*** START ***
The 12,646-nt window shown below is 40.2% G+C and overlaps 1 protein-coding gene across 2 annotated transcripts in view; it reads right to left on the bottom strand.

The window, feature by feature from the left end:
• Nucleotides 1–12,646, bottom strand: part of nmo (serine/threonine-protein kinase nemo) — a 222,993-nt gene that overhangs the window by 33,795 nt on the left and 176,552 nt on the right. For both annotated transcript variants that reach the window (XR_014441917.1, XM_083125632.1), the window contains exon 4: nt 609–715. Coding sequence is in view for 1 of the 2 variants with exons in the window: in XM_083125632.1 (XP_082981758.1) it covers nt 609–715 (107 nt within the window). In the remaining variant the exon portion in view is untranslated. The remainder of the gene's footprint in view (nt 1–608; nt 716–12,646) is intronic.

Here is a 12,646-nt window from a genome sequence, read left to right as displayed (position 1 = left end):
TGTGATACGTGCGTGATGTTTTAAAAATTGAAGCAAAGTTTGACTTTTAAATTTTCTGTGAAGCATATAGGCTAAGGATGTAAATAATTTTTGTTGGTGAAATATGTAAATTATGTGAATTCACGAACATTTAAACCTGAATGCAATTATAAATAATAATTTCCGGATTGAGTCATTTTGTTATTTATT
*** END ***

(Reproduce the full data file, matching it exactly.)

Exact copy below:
The 12,646-nt window shown below is 40.2% G+C and overlaps 1 protein-coding gene across 2 annotated transcripts in view; it reads right to left on the bottom strand.

The window, feature by feature from the left end:
• Nucleotides 1–12,646, bottom strand: part of nmo (serine/threonine-protein kinase nemo) — a 222,993-nt gene that overhangs the window by 33,795 nt on the left and 176,552 nt on the right. For both annotated transcript variants that reach the window (XR_014441917.1, XM_083125632.1), the window contains exon 4: nt 609–715. Coding sequence is in view for 1 of the 2 variants with exons in the window: in XM_083125632.1 (XP_082981758.1) it covers nt 609–715 (107 nt within the window). In the remaining variant the exon portion in view is untranslated. The remainder of the gene's footprint in view (nt 1–608; nt 716–12,646) is intronic.

Here is a 12,646-nt window from a genome sequence, read left to right as displayed (position 1 = left end):
TGTGATACGTGCGTGATGTTTTAAAAATTGAAGCAAAGTTTGACTTTTAAATTTTCTGTGAAGCATATAGGCTAAGGATGTAAATAATTTTTGTTGGTGAAATATGTAAATTATGTGAATTCACGAACATTTAAACCTGAATGCAATTATAAATAATAATTTCCGGATTGAGTCATTTTGTTATTTATT